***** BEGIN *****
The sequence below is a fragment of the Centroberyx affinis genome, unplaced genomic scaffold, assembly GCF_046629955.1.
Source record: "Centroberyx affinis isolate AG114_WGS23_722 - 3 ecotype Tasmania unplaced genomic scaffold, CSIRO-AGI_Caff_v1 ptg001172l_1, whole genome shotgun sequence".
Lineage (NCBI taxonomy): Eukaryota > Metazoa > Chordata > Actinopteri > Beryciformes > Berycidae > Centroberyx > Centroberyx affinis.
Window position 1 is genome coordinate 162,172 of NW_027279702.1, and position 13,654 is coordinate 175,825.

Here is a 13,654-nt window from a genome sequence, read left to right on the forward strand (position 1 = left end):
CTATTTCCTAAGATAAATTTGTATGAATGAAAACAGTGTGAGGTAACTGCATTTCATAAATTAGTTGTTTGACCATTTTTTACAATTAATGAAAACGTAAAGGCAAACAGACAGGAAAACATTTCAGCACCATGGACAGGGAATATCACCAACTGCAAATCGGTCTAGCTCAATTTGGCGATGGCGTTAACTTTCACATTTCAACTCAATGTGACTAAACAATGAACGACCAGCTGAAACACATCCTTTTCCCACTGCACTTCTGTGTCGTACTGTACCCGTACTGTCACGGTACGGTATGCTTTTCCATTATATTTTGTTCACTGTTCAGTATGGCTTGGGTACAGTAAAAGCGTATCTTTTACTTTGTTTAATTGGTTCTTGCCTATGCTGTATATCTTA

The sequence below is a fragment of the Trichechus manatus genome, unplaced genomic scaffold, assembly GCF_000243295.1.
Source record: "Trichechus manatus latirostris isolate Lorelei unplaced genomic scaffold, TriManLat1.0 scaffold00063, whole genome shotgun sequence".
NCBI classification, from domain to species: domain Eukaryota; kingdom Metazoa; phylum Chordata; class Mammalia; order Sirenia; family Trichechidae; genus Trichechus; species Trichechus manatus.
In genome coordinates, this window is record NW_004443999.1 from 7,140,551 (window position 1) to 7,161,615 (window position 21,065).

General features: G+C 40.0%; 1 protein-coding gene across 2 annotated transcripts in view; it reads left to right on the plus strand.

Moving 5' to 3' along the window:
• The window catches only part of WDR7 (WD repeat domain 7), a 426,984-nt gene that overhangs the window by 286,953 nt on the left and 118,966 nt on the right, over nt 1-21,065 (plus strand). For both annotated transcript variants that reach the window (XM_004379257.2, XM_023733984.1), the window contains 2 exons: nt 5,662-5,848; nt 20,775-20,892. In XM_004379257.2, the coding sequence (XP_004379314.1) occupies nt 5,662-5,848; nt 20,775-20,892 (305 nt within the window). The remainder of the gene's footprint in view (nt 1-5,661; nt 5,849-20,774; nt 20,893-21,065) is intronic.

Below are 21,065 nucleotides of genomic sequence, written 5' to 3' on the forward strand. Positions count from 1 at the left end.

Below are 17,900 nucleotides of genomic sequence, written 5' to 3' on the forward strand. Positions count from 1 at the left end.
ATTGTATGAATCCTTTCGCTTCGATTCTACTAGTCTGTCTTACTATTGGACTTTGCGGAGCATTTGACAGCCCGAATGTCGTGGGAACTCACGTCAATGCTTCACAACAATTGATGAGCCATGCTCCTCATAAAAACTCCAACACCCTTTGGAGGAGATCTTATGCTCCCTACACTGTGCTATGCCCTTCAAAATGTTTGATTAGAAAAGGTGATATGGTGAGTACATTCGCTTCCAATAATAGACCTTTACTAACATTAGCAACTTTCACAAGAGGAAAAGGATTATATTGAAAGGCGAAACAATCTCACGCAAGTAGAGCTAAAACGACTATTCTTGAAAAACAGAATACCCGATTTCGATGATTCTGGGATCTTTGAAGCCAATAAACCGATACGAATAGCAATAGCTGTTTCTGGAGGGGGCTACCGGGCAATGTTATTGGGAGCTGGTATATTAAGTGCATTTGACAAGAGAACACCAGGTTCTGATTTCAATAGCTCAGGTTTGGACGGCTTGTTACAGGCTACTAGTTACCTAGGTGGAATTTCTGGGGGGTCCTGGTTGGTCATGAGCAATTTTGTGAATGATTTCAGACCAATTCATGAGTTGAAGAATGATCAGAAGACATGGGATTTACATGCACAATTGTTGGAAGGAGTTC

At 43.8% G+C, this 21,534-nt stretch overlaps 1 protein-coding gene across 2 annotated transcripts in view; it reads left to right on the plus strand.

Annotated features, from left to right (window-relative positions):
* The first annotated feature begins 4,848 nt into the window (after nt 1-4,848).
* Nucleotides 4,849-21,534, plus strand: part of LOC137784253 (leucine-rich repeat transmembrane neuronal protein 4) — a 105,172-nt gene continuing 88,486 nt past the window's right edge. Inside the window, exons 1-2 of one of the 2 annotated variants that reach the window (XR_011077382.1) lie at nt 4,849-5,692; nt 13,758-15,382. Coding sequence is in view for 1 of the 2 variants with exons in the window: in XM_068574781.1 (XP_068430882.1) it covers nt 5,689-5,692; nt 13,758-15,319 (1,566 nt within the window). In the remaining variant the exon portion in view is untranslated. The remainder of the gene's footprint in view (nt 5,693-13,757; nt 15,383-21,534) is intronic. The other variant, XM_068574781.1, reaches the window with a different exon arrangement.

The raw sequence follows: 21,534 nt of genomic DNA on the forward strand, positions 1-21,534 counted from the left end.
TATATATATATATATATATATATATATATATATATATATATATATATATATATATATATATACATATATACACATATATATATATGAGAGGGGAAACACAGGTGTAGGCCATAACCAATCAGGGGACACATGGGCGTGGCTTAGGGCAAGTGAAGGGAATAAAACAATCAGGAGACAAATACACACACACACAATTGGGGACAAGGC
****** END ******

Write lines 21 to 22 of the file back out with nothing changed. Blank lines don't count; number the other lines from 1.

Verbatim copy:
The raw sequence follows: 21,534 nt of genomic DNA on the forward strand, positions 1-21,534 counted from the left end.
TATATATATATATATATATATATATATATATATATATATATATATATATATATATATATATACATATATACACATATATATATATGAGAGGGGAAACACAGGTGTAGGCCATAACCAATCAGGGGACACATGGGCGTGGCTTAGGGCAAGTGAAGGGAATAAAACAATCAGGAGACAAATACACACACACACAATTGGGGACAAGGC